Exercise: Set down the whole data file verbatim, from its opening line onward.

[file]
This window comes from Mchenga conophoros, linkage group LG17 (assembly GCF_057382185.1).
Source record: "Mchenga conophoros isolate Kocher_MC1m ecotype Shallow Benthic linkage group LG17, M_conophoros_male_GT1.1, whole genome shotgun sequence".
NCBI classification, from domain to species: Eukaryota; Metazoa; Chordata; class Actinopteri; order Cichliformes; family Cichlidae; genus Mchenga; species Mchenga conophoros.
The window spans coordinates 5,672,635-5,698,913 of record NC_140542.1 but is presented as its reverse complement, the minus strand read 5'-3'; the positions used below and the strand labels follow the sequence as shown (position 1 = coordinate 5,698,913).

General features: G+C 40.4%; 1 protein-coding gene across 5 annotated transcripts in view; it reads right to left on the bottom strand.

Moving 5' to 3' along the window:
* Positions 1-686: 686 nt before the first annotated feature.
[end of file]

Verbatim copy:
This window comes from Mchenga conophoros, linkage group LG17 (assembly GCF_057382185.1).
Source record: "Mchenga conophoros isolate Kocher_MC1m ecotype Shallow Benthic linkage group LG17, M_conophoros_male_GT1.1, whole genome shotgun sequence".
NCBI classification, from domain to species: Eukaryota; Metazoa; Chordata; class Actinopteri; order Cichliformes; family Cichlidae; genus Mchenga; species Mchenga conophoros.
The window spans coordinates 5,672,635-5,698,913 of record NC_140542.1 but is presented as its reverse complement, the minus strand read 5'-3'; the positions used below and the strand labels follow the sequence as shown (position 1 = coordinate 5,698,913).

General features: G+C 40.4%; 1 protein-coding gene across 5 annotated transcripts in view; it reads right to left on the bottom strand.

Moving 5' to 3' along the window:
* Positions 1-686: 686 nt before the first annotated feature.